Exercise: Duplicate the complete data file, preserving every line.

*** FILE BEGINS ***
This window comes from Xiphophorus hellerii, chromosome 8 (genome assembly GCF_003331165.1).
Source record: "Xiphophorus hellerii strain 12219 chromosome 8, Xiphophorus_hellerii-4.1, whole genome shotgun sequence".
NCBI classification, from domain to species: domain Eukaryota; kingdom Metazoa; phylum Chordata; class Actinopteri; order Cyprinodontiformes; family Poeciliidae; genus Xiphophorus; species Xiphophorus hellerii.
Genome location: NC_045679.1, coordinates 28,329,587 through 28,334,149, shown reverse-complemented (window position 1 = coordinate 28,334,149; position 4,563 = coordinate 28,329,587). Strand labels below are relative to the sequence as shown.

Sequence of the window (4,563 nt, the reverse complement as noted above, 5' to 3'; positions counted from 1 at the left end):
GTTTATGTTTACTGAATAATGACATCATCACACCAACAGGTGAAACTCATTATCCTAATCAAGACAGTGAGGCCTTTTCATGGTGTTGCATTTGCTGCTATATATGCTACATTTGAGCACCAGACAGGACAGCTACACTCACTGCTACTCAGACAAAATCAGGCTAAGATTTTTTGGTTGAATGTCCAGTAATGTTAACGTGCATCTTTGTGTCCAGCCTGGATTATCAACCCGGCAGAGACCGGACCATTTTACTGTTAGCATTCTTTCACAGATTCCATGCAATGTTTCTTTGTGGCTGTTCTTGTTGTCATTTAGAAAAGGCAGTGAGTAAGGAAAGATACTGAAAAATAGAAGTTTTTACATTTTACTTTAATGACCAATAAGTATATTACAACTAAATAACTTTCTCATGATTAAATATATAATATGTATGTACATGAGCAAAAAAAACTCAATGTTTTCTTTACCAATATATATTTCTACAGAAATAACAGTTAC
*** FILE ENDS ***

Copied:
This window comes from Xiphophorus hellerii, chromosome 8 (genome assembly GCF_003331165.1).
Source record: "Xiphophorus hellerii strain 12219 chromosome 8, Xiphophorus_hellerii-4.1, whole genome shotgun sequence".
NCBI classification, from domain to species: domain Eukaryota; kingdom Metazoa; phylum Chordata; class Actinopteri; order Cyprinodontiformes; family Poeciliidae; genus Xiphophorus; species Xiphophorus hellerii.
Genome location: NC_045679.1, coordinates 28,329,587 through 28,334,149, shown reverse-complemented (window position 1 = coordinate 28,334,149; position 4,563 = coordinate 28,329,587). Strand labels below are relative to the sequence as shown.

Sequence of the window (4,563 nt, the reverse complement as noted above, 5' to 3'; positions counted from 1 at the left end):
GTTTATGTTTACTGAATAATGACATCATCACACCAACAGGTGAAACTCATTATCCTAATCAAGACAGTGAGGCCTTTTCATGGTGTTGCATTTGCTGCTATATATGCTACATTTGAGCACCAGACAGGACAGCTACACTCACTGCTACTCAGACAAAATCAGGCTAAGATTTTTTGGTTGAATGTCCAGTAATGTTAACGTGCATCTTTGTGTCCAGCCTGGATTATCAACCCGGCAGAGACCGGACCATTTTACTGTTAGCATTCTTTCACAGATTCCATGCAATGTTTCTTTGTGGCTGTTCTTGTTGTCATTTAGAAAAGGCAGTGAGTAAGGAAAGATACTGAAAAATAGAAGTTTTTACATTTTACTTTAATGACCAATAAGTATATTACAACTAAATAACTTTCTCATGATTAAATATATAATATGTATGTACATGAGCAAAAAAAACTCAATGTTTTCTTTACCAATATATATTTCTACAGAAATAACAGTTAC